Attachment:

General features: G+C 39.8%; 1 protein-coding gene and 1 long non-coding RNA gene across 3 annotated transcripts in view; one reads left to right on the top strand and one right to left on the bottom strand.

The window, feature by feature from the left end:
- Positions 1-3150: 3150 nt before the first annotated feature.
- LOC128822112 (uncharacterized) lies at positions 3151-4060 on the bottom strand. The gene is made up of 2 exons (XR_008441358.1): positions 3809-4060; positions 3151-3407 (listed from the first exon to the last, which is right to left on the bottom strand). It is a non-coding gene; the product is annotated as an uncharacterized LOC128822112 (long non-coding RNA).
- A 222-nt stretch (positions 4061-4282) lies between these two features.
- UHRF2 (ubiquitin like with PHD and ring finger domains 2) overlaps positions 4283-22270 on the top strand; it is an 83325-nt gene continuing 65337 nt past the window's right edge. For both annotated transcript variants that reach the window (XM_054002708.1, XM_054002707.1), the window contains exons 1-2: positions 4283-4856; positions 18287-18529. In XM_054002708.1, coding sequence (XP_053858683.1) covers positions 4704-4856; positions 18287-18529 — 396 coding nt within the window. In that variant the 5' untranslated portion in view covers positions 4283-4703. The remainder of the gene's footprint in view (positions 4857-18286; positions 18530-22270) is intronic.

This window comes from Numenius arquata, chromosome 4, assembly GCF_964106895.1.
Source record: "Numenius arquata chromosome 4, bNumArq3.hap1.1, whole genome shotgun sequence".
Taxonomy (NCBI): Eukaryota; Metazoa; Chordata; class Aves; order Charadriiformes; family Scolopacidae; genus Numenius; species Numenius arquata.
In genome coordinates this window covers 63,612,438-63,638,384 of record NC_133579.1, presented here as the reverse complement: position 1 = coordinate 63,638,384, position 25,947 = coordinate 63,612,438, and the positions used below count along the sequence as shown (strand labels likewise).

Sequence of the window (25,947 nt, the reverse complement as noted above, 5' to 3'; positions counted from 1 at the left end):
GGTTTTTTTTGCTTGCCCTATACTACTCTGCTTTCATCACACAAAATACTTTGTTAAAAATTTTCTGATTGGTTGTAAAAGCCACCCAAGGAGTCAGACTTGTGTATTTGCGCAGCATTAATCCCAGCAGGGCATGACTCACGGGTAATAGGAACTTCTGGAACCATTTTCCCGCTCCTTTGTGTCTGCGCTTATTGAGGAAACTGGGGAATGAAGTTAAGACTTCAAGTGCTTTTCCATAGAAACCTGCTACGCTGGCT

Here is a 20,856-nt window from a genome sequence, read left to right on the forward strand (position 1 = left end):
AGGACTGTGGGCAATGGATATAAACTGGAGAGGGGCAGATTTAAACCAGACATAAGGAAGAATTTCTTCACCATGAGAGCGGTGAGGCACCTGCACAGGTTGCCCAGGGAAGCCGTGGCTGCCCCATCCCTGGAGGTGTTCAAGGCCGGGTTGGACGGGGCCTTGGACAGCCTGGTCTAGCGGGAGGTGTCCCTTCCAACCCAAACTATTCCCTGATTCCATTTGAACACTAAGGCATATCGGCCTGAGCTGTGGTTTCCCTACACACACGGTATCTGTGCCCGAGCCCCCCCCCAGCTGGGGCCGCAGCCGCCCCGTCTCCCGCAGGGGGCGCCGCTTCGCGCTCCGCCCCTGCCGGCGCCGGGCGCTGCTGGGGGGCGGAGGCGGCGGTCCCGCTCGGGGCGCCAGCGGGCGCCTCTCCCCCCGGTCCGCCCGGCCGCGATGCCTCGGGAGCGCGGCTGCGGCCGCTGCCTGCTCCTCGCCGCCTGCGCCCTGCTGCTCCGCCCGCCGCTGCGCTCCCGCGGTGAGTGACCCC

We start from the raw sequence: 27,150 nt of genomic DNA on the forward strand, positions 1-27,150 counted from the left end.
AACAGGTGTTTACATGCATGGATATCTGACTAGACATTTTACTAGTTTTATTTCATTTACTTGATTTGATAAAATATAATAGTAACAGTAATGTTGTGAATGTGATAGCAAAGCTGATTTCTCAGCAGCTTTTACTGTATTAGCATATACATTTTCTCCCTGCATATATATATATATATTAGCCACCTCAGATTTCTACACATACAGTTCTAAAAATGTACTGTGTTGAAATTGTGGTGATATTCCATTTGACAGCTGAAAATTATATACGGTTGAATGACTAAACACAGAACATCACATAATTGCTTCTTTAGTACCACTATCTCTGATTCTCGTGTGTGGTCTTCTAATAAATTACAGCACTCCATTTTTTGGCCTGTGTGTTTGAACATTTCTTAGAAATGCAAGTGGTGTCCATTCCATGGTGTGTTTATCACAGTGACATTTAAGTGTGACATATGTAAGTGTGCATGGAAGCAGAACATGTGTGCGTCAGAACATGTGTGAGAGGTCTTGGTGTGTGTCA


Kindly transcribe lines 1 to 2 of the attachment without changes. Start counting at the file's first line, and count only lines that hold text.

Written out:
General features: G+C 39.8%; 1 protein-coding gene and 1 long non-coding RNA gene across 3 annotated transcripts in view; one reads left to right on the top strand and one right to left on the bottom strand.

The window, feature by feature from the left end: